With a secure future ahead of him Kay recounts how Gigli married and made a triumphant debut in Rome with his former Colonel an honoured guest (CD 1 tr. 13). His first engagement abroad, in Spain, was quickly followed by Puccini selecting him, despite his rotund figure, for leading roles. Fred Gaisberg, vocal guru at HMV, extolled his strengths, describing Gigli as having greater flexibility than Caruso (CD 1 tr. 15). Test pressings were made and Gaisberg signed Gigli to record arias from roles he had sung on stage. In February 1919 he sang Loris in 'Fedora' at the Teatro San Carlo, Naples with his parents as guests in a Grand Tier box (CD 1 tr. 17). Then it was on to South America where he discovered that he was more a commodity than an artist. However, the trip led to a ten week contract for the autumn of 1920 at the New York 'Met'. This was the most powerful opera house in the world at that time, under its General Manager Giulio Gatti-Casazza, former director of La Scala. Gigli's debut, as Faust in 'Mefistofele' (CD 1 tr. 18), on 26 November 1920 was rapturously received. He took 34 personal curtain calls. Gigli's rendering of the aria 'Giunto sal passo estremo', recorded the following year (CD 1 tr. 19), illustrates a true lyric quality with no sign of the earlier nasality. Here was singing characterised with that lovely honeyed hovering around the 'passaggio' that was to be Gigli's hall-mark throughout his career. The critics' response to his debut overlapped Caruso's accident on December 3rd and Gigli's fate became entwined with that of his illustrious predecessor with inevitable and unwelcome comparisons (CD 2 tr. 3). However, with the great man gone forever from the 'Met', Gigli's Andrea Chenier on March 7th 1921 ensured that it was he who stepped into the vacant shoes. He was then given the honour of opening the 1921-22 season on November 14th. In every previous season since 1903, except one, that honour had gone to Caruso (CD 2 trs. 5-6).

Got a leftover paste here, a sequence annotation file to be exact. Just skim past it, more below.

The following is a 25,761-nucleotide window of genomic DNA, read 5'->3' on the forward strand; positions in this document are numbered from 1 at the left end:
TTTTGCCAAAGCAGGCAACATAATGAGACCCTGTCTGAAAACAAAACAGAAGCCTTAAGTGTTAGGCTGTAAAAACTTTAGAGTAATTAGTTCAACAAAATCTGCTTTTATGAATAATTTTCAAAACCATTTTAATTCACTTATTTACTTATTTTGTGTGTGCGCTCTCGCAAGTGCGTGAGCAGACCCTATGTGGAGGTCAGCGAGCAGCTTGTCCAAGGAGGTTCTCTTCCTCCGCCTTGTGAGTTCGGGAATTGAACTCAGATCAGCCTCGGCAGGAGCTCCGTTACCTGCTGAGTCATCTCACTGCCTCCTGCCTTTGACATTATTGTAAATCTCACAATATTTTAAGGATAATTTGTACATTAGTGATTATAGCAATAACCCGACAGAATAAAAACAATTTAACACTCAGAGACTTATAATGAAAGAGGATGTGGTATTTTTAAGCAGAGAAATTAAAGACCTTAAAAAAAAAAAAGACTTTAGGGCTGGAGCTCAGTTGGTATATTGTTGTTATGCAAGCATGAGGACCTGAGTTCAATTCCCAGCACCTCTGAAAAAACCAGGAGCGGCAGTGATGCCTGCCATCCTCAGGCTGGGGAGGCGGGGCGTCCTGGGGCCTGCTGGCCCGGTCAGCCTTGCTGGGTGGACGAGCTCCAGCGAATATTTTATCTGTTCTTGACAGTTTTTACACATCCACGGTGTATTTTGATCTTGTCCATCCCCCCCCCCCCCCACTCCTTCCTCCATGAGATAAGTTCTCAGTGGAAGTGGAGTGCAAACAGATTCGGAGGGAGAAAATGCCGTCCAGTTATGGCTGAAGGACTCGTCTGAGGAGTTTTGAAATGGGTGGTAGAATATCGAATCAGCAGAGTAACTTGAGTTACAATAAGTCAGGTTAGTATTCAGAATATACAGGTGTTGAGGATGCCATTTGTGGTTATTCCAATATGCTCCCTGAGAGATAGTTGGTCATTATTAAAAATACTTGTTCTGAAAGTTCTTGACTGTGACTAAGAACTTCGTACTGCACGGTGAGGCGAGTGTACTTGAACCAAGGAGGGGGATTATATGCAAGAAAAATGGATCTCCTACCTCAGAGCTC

The second disc of this interesting issue, so well constructed and narrated by Graeme Kay, deals in detail with Gigli's time at the 'Met'. It is interspersed with relevant musical extracts. Particularly appealing is Gigli's singing of 'Quanto é bella' from L'Elisir d'Amore (tr. 21), recorded in 1925. It was a role that particularly suited Gigli's 'mezza voce' strengths. It also represents the esteem he was held in at the theatre when he was chosen for the first production of the opera since Caruso's collapse during a performance in December 1920.